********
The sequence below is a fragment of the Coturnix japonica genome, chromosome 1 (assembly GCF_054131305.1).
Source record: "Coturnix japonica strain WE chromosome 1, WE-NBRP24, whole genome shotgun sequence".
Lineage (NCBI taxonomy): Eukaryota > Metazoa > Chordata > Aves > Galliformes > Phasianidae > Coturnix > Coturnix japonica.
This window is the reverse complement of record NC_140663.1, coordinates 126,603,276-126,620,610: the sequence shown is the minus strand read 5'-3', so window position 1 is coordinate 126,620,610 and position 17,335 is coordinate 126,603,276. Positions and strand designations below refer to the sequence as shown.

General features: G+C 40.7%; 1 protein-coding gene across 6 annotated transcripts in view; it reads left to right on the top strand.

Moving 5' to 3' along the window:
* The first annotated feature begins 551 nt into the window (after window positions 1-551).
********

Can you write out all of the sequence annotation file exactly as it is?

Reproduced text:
The sequence below is a fragment of the Coturnix japonica genome, chromosome 1 (assembly GCF_054131305.1).
Source record: "Coturnix japonica strain WE chromosome 1, WE-NBRP24, whole genome shotgun sequence".
Lineage (NCBI taxonomy): Eukaryota > Metazoa > Chordata > Aves > Galliformes > Phasianidae > Coturnix > Coturnix japonica.
This window is the reverse complement of record NC_140663.1, coordinates 126,603,276-126,620,610: the sequence shown is the minus strand read 5'-3', so window position 1 is coordinate 126,620,610 and position 17,335 is coordinate 126,603,276. Positions and strand designations below refer to the sequence as shown.

General features: G+C 40.7%; 1 protein-coding gene across 6 annotated transcripts in view; it reads left to right on the top strand.

Moving 5' to 3' along the window:
* The first annotated feature begins 551 nt into the window (after window positions 1-551).